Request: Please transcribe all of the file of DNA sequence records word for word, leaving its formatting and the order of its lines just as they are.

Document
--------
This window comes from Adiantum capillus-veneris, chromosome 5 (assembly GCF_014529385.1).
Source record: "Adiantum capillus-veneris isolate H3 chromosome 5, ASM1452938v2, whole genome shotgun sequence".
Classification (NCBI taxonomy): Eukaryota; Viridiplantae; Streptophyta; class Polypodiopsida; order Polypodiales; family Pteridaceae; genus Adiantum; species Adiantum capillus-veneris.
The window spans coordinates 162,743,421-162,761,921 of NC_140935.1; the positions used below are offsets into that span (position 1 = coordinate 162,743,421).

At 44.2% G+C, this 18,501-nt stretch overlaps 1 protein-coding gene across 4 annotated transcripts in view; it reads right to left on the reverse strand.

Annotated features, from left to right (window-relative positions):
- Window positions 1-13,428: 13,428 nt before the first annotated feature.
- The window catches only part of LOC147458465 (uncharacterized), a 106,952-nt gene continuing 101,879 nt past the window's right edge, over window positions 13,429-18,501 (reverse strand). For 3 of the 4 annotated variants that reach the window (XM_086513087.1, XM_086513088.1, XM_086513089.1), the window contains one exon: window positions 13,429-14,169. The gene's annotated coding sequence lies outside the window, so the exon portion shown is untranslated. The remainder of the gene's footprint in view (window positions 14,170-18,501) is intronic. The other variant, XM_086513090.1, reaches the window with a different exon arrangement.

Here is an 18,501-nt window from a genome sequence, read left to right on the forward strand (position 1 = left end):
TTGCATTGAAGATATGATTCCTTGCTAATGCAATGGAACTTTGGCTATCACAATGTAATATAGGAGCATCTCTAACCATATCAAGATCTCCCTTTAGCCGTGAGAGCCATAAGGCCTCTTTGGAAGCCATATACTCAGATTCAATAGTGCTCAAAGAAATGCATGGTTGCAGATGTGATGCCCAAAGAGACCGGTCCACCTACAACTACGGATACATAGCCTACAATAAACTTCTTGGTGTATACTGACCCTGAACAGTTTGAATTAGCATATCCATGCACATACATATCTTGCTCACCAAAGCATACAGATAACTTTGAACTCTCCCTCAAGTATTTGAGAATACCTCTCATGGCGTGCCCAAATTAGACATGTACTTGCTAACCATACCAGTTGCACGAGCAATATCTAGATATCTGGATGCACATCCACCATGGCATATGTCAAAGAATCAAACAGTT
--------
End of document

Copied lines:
This window comes from Adiantum capillus-veneris, chromosome 5 (assembly GCF_014529385.1).
Source record: "Adiantum capillus-veneris isolate H3 chromosome 5, ASM1452938v2, whole genome shotgun sequence".
Classification (NCBI taxonomy): Eukaryota; Viridiplantae; Streptophyta; class Polypodiopsida; order Polypodiales; family Pteridaceae; genus Adiantum; species Adiantum capillus-veneris.
The window spans coordinates 162,743,421-162,761,921 of NC_140935.1; the positions used below are offsets into that span (position 1 = coordinate 162,743,421).

At 44.2% G+C, this 18,501-nt stretch overlaps 1 protein-coding gene across 4 annotated transcripts in view; it reads right to left on the reverse strand.

Annotated features, from left to right (window-relative positions):
- Window positions 1-13,428: 13,428 nt before the first annotated feature.
- The window catches only part of LOC147458465 (uncharacterized), a 106,952-nt gene continuing 101,879 nt past the window's right edge, over window positions 13,429-18,501 (reverse strand). For 3 of the 4 annotated variants that reach the window (XM_086513087.1, XM_086513088.1, XM_086513089.1), the window contains one exon: window positions 13,429-14,169. The gene's annotated coding sequence lies outside the window, so the exon portion shown is untranslated. The remainder of the gene's footprint in view (window positions 14,170-18,501) is intronic. The other variant, XM_086513090.1, reaches the window with a different exon arrangement.

Here is an 18,501-nt window from a genome sequence, read left to right on the forward strand (position 1 = left end):
TTGCATTGAAGATATGATTCCTTGCTAATGCAATGGAACTTTGGCTATCACAATGTAATATAGGAGCATCTCTAACCATATCAAGATCTCCCTTTAGCCGTGAGAGCCATAAGGCCTCTTTGGAAGCCATATACTCAGATTCAATAGTGCTCAAAGAAATGCATGGTTGCAGATGTGATGCCCAAAGAGACCGGTCCACCTACAACTACGGATACATAGCCTACAATAAACTTCTTGGTGTATACTGACCCTGAACAGTTTGAATTAGCATATCCATGCACATACATATCTTGCTCACCAAAGCATACAGATAACTTTGAACTCTCCCTCAAGTATTTGAGAATACCTCTCATGGCGTGCCCAAATTAGACATGTACTTGCTAACCATACCAGTTGCACGAGCAATATCTAGATATCTGGATGCACATCCACCATGGCATATGTCAAAGAATCAAACAGTT